So what exactly does a diplomat do?

Desk with Portuguese Homework

Português! O meo cérebro dói.

Ladies and gentlemen, we have a lot to talk about! We could talk about my Portuguese class (Exames! Pânico! Desastre iminente!), or the rumored hand-to-hand combat training I have to take in October, or how one goes about buying a car on an island in the middle of the Atlantic Ocean. I promise to revisit these stories in future posts. But first, I’d like to finally answer a pressing question on everyone’s mind: so what exactly does a diplomat do?

American diplomats “represent and protect the interests of the United States abroad,” and I’d argue that this mission falls into two categories. Bear with me now. On one hand, American diplomats push information out. They explain U.S. import policies to Italian business owners, ensure that Nepalese radio stations are reporting correct information about the United States, and encourage Ethiopian students to study at American universities. They are master negotiators and effective communicators. On the other hand, American diplomats pull information in. They are the United States’ eyes and ears on the ground and report back to Washington on the political and economic environment in more than 190 countries around the world. They know whether clean water or new schoolbooks are needed in a rural community in Liberia, or which political party in India is most likely to win the next presidential election, or whether a country is deteriorating into civil war. Even more importantly, they know how each of these issues will impact the safety and prosperity of the United States.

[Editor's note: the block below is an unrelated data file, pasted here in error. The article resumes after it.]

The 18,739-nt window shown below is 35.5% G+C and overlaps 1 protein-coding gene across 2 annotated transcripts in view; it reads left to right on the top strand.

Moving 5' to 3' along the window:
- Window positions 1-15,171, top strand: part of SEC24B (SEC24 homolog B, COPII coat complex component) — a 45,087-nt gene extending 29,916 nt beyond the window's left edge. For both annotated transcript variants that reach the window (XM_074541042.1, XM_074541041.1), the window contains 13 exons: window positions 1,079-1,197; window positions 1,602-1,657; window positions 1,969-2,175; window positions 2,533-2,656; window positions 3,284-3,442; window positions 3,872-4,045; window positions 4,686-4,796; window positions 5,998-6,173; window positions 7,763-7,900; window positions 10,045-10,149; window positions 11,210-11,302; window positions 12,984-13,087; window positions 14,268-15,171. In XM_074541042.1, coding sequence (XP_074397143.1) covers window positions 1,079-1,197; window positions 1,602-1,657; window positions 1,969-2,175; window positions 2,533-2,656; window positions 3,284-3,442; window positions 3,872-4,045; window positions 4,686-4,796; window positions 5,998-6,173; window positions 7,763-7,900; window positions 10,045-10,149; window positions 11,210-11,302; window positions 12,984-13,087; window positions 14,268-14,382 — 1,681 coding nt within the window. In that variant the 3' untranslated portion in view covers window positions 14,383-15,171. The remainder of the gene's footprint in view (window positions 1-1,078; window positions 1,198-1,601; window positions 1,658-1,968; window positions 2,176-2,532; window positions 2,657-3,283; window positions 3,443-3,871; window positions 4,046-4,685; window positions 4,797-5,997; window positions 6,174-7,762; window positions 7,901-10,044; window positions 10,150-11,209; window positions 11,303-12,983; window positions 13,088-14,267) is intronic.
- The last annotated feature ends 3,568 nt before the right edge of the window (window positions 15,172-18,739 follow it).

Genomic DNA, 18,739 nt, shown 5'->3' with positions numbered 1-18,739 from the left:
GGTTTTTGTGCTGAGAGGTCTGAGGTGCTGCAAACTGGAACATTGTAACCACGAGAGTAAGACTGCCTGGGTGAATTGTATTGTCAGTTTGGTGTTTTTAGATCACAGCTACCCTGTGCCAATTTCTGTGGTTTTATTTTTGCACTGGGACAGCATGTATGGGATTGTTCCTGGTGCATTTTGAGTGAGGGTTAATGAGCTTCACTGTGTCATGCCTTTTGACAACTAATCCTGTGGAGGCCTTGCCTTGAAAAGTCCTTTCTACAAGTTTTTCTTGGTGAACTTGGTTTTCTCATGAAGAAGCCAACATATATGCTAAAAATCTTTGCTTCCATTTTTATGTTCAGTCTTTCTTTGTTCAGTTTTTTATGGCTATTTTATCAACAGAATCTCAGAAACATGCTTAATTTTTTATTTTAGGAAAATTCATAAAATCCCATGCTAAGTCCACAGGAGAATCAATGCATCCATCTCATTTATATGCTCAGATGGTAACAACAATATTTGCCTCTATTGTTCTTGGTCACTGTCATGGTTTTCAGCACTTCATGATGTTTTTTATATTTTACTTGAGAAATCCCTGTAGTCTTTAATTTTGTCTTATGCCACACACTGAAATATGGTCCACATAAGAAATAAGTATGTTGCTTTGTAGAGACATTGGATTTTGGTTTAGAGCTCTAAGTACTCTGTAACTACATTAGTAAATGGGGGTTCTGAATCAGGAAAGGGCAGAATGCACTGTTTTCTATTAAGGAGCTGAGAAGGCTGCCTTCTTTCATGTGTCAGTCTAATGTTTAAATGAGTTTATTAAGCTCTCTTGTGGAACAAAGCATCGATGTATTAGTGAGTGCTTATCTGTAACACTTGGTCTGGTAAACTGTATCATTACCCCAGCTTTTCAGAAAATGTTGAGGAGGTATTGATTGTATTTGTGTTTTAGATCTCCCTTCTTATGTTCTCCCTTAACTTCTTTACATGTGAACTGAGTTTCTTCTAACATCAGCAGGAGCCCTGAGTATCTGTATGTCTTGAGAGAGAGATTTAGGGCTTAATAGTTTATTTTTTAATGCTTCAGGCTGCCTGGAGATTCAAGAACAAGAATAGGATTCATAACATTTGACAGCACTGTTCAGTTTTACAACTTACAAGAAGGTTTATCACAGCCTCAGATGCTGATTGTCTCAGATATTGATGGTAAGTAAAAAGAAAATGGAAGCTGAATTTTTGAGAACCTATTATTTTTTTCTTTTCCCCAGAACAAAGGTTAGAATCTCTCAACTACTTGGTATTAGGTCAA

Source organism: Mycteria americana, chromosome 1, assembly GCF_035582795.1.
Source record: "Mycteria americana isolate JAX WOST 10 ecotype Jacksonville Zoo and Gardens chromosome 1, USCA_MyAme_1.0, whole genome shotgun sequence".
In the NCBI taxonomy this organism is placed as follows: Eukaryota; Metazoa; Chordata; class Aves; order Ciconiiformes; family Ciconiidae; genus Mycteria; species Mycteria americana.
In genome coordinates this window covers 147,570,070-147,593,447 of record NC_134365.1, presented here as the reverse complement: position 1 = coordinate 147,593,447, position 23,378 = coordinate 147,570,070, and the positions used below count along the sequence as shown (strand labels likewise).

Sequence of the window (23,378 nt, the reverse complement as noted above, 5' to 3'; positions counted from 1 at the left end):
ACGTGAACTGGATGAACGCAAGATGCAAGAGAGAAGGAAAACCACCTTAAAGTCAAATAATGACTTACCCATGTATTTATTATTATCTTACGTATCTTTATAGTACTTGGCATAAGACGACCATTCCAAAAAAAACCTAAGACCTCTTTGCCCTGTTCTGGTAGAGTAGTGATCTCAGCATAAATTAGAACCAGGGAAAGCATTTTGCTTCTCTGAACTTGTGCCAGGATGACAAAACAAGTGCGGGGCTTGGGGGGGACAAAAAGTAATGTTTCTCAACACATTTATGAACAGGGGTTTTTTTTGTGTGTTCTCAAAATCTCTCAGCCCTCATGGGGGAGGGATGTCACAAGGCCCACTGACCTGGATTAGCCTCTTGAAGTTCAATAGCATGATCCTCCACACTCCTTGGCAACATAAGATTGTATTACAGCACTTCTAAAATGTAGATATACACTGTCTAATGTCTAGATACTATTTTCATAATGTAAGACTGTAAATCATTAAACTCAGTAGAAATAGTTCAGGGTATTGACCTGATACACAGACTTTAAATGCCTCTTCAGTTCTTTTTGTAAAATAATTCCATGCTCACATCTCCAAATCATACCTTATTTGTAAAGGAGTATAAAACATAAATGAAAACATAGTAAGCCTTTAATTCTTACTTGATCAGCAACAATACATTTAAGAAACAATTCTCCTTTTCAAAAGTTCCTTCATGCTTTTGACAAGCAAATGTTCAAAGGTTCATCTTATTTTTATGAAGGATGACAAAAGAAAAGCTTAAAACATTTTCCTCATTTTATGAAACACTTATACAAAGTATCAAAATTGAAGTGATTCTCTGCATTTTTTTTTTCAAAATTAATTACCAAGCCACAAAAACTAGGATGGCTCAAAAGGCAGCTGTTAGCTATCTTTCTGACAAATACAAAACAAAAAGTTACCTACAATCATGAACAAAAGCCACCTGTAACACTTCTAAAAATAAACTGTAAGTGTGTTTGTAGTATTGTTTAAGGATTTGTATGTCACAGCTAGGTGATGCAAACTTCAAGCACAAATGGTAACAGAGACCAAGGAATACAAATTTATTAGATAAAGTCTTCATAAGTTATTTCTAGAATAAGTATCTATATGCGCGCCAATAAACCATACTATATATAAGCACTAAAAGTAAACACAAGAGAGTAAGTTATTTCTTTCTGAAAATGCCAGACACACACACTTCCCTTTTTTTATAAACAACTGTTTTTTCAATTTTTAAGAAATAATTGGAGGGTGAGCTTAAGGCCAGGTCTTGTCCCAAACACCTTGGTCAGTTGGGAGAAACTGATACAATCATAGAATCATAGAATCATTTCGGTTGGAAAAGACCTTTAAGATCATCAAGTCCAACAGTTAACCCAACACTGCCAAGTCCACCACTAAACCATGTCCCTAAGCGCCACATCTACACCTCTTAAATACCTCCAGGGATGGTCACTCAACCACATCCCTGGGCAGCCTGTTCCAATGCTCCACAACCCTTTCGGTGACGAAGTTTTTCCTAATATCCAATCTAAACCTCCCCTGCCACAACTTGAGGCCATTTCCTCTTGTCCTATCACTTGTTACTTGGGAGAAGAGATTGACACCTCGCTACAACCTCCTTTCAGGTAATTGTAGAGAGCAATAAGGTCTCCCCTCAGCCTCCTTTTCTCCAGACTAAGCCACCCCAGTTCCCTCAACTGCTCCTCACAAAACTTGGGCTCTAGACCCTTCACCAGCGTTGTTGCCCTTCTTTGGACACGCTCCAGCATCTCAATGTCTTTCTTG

“Thank heavens these issues don’t affect me,” you think. But they most certainly do! Because it is a diplomat who helps make it safe for you to travel abroad. It is a diplomat negotiating the treaty that prevents sending American troops to war. It is a diplomat who determines which foreign individuals will be granted visas to enter the United States. It is a diplomat who dissipates anger against the United States with careful communication. 

Despite having done vast amounts of research prior to joining the State Department, I’m still boggled by how many issues the State Department’s 13,980 diplomats manage to juggle. That being said, there are five types of diplomats who obtain, process, and communicate all this information. As described by the State Department, the five career cones are:

  • Consular: Consular Officers facilitate adoptions, help evacuate Americans, and combat fraud to protect our borders and fight human trafficking.
  • Economic: Economic Officers work with foreign governments and U.S. agencies on technology, science, economic, trade, energy, and environmental issues.
  • Management: Management Officers are resourceful, action-oriented leaders responsible for all embassy operations from real estate to people to budget.
  • Political: Political Officers analyze host country political events and communicate effectively with all levels of foreign government officials.